[1] Richard Niebuhr, Christ and Culture, (New York: Harper and Row, 1951).

[2] Ibid, 231.

10 comments:

jeileenbaylor said...

mihelis- do you even work during the day?! I mean, you posted this in the middle of the day! You are ridiculous. You are not going to know what to do when you have a REAL job :o)
p.s. good post though/

Anonymous said...

Nate, this is some good stuff, I picked up Niebuhr from the library over Christmas break, but didn't get past the first chapter. You make we want to get back to him - maybe in the summer...

Anonymous said...

Sorry, that was Annalisa

NWMihelis said...

Annalisa,

Thanks. I actually found Niebuhr for $2 while antiquing with my in laws. It made the trip worthwhile :-) Though I haven't read it cover to cover, in my experience thus far, the first chapter and then his concluding chapter (A Non Scientific Conclusion, or something like that) is the most valuable. I read his chapter on Transforming Culture and was frustrated by his lack of appeal to biblical texts. Some of his conclusions were a little wacky too. However, it was his categorizations and paradigm that I found most valuable. Much of the conclusions (And the wrestling that needs to be done to arrive at them) still remains to be done by evangelicals.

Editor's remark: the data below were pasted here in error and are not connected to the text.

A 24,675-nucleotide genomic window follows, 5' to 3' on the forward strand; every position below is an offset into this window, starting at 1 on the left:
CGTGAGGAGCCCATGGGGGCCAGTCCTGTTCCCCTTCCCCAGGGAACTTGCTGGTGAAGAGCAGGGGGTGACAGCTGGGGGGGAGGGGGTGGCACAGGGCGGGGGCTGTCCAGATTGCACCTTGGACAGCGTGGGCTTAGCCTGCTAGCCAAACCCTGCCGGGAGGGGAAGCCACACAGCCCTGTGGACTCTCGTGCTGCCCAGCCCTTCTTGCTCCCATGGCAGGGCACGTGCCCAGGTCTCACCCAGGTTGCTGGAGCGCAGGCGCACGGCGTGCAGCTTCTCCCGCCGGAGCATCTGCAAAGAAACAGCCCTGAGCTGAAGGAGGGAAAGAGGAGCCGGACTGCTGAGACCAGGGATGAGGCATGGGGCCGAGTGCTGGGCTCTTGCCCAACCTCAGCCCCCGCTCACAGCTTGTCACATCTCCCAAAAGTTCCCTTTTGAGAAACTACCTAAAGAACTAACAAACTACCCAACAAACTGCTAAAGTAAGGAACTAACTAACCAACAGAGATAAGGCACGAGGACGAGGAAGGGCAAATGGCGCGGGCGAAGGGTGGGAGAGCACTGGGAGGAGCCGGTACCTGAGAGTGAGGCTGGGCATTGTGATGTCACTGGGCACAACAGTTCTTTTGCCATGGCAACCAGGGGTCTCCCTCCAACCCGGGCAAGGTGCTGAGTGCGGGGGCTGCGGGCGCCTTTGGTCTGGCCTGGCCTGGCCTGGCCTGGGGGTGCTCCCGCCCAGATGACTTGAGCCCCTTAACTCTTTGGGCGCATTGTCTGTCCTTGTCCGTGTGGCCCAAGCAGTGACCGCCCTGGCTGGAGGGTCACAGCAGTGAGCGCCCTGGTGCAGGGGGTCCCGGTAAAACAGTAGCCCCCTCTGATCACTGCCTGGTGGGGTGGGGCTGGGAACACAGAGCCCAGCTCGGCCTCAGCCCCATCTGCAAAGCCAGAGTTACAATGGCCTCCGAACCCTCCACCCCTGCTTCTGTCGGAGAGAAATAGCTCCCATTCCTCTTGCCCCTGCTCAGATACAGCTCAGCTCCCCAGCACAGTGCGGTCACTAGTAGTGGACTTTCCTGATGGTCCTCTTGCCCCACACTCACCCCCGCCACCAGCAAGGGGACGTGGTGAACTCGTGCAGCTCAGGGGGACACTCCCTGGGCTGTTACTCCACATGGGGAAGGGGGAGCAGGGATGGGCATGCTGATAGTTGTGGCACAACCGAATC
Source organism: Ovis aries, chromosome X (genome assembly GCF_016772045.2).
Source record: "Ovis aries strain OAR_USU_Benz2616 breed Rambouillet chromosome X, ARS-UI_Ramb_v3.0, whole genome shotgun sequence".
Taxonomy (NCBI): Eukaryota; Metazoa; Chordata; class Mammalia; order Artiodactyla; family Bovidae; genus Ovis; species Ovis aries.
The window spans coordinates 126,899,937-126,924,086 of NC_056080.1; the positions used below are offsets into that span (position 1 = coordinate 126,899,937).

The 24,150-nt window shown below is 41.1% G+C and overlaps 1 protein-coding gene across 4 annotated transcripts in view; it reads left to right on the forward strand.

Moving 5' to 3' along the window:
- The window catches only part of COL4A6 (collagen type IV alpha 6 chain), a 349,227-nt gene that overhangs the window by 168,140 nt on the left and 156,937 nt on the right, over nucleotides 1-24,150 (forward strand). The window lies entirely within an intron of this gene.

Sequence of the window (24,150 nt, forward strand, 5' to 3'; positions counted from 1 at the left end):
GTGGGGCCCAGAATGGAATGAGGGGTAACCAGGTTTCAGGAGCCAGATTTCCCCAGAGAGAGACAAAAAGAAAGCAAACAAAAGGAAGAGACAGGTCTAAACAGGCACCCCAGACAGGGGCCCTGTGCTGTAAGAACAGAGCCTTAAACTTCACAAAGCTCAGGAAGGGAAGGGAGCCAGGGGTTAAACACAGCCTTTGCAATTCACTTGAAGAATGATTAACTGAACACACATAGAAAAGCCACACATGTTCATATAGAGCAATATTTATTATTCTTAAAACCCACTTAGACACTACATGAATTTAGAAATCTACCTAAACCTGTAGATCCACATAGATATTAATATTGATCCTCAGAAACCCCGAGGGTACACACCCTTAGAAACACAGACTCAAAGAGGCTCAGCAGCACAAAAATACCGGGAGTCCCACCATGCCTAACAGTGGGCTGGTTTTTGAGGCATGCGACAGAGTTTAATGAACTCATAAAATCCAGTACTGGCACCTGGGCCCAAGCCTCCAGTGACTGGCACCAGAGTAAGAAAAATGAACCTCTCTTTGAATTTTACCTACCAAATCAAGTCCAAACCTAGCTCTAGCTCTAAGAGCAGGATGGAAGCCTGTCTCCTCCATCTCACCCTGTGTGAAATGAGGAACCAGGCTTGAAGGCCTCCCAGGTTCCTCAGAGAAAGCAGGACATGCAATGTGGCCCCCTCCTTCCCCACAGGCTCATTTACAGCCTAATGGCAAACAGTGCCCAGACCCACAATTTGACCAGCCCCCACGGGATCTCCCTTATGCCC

Nate

David said...

well, I'm going to have to plod through that post. steak and po-ta-toes.
regarding imago dei: hugely important, nearly undefinable. It is not any one thing but rather the sum of things most positions note. It is not another thing (i.e. creativity, self-awareness), it simply is.

Anonymous said...

If you are interested in the Christ and Culture paradigm, check out a survey I wrote to help people find themselves in the various positions.

NWMihelis said...

BTW, who are you?

I like the survey; if you don't mind, I was thinking about linking it as a new post (people often don't read the comments on older posts).

Anonymous said...

by all means, post a link to my survey! I would love to generate some more discussion about it on my blog!

NWMihelis said...

You've still neglected to identify yourself. Who are you and what is your blog url?

DZ said...

There, now I am no longer anonymous: David Zimmerman and my blog is http://blog.zimorama.com/

Come by for a visit sometime and leave a comment or two of your own!

Heck- everyone's welcome!